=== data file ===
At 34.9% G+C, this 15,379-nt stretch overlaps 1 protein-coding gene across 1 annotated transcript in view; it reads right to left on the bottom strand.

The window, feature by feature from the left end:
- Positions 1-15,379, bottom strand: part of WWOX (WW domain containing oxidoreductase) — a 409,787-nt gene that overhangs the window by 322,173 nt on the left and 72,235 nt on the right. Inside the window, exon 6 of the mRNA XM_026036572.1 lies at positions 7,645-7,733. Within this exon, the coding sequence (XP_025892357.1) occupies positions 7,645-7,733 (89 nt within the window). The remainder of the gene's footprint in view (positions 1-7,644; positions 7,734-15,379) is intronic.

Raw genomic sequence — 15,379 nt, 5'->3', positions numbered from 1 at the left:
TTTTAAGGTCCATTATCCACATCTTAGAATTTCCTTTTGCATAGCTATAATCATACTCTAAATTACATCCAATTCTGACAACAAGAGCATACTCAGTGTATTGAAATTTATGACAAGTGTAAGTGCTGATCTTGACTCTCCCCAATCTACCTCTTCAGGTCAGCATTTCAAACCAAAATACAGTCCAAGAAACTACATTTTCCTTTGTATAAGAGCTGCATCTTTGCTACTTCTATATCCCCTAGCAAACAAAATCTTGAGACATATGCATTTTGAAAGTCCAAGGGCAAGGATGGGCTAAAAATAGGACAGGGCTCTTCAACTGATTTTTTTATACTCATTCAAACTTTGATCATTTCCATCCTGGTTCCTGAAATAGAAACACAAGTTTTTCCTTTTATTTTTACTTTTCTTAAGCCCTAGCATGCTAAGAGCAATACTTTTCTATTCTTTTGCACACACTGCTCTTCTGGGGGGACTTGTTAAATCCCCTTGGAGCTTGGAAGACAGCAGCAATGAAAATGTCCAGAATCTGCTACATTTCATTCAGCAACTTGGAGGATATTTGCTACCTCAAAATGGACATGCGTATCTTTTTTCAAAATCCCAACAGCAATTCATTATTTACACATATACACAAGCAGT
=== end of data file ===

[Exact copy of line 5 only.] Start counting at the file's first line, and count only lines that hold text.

TTTTAAGGTCCATTATCCACATCTTAGAATTTCCTTTTGCATAGCTATAATCATACTCTAAATTACATCCAATTCTGACAACAAGAGCATACTCAGTGTATTGAAATTTATGACAAGTGTAAGTGCTGATCTTGACTCTCCCCAATCTACCTCTTCAGGTCAGCATTTCAAACCAAAATACAGTCCAAGAAACTACATTTTCCTTTGTATAAGAGCTGCATCTTTGCTACTTCTATATCCCCTAGCAAACAAAATCTTGAGACATATGCATTTTGAAAGTCCAAGGGCAAGGATGGGCTAAAAATAGGACAGGGCTCTTCAACTGATTTTTTTATACTCATTCAAACTTTGATCATTTCCATCCTGGTTCCTGAAATAGAAACACAAGTTTTTCCTTTTATTTTTACTTTTCTTAAGCCCTAGCATGCTAAGAGCAATACTTTTCTATTCTTTTGCACACACTGCTCTTCTGGGGGGACTTGTTAAATCCCCTTGGAGCTTGGAAGACAGCAGCAATGAAAATGTCCAGAATCTGCTACATTTCATTCAGCAACTTGGAGGATATTTGCTACCTCAAAATGGACATGCGTATCTTTTTTCAAAATCCCAACAGCAATTCATTATTTACACATATACACAAGCAGT